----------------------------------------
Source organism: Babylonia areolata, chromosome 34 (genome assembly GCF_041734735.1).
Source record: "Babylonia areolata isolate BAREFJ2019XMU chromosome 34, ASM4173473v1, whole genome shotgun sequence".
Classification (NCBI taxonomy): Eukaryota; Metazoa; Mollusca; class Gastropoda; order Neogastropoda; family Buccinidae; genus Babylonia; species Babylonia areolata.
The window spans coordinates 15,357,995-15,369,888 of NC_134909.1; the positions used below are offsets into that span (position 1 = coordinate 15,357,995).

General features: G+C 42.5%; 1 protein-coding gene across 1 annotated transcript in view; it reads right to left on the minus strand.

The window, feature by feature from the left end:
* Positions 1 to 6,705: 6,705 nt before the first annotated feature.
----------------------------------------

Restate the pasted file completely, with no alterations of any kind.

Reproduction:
Source organism: Babylonia areolata, chromosome 34 (genome assembly GCF_041734735.1).
Source record: "Babylonia areolata isolate BAREFJ2019XMU chromosome 34, ASM4173473v1, whole genome shotgun sequence".
Classification (NCBI taxonomy): Eukaryota; Metazoa; Mollusca; class Gastropoda; order Neogastropoda; family Buccinidae; genus Babylonia; species Babylonia areolata.
The window spans coordinates 15,357,995-15,369,888 of NC_134909.1; the positions used below are offsets into that span (position 1 = coordinate 15,357,995).

General features: G+C 42.5%; 1 protein-coding gene across 1 annotated transcript in view; it reads right to left on the minus strand.

The window, feature by feature from the left end:
* Positions 1 to 6,705: 6,705 nt before the first annotated feature.